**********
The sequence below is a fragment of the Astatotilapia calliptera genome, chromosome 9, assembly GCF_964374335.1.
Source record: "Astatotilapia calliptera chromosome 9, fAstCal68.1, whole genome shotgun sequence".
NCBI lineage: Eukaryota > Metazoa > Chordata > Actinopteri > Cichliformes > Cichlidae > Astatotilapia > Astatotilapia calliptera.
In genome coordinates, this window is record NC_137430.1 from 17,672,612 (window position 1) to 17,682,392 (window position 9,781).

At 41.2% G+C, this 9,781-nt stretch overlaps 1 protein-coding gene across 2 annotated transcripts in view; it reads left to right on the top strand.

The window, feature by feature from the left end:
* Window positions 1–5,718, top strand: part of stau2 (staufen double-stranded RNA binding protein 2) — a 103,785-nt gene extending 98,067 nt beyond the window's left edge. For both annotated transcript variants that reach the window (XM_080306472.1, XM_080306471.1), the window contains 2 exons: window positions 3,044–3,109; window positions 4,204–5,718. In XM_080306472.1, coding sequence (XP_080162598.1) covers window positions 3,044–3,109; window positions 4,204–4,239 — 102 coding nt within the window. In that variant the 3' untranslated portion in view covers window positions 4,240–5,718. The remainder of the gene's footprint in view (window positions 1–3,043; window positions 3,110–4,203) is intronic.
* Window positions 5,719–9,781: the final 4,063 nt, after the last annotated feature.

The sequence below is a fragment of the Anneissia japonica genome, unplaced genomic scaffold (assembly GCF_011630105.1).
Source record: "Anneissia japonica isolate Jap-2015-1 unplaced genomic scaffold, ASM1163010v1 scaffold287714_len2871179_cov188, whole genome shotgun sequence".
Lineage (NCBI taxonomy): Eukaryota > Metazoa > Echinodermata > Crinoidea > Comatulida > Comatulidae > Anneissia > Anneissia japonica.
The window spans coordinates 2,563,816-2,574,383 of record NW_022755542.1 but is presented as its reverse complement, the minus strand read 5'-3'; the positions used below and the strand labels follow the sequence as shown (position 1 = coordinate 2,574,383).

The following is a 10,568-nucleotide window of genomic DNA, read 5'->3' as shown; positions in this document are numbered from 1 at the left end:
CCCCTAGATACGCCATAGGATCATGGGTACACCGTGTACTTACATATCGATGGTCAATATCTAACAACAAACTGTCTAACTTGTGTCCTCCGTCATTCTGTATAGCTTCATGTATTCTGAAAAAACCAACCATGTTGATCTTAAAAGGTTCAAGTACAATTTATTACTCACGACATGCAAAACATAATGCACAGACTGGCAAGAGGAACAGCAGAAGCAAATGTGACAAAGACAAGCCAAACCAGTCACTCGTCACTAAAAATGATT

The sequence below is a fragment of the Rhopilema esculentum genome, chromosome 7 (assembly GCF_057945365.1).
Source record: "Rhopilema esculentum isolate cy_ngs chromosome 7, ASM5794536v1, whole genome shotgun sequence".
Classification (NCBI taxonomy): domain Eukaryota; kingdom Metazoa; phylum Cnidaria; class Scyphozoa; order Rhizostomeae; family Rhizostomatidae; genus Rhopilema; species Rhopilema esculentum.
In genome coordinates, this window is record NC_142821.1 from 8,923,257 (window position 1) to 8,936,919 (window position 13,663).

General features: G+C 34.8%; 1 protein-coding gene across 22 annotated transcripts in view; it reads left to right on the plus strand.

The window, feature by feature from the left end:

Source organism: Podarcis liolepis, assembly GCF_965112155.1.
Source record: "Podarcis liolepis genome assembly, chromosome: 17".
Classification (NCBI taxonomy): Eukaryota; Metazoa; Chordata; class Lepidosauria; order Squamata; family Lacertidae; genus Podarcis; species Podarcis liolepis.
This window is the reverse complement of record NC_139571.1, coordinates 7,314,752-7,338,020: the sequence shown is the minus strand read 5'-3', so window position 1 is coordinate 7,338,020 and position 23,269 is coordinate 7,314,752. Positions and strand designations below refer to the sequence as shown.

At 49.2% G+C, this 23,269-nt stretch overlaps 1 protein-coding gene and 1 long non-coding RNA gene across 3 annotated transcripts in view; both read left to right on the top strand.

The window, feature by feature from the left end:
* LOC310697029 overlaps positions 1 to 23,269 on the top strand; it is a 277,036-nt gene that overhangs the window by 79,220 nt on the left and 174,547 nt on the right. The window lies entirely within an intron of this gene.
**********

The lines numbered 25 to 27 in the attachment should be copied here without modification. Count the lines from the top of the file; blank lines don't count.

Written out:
At 49.2% G+C, this 23,269-nt stretch overlaps 1 protein-coding gene and 1 long non-coding RNA gene across 3 annotated transcripts in view; both read left to right on the top strand.

The window, feature by feature from the left end:
* LOC310697029 overlaps positions 1 to 23,269 on the top strand; it is a 277,036-nt gene that overhangs the window by 79,220 nt on the left and 174,547 nt on the right. The window lies entirely within an intron of this gene.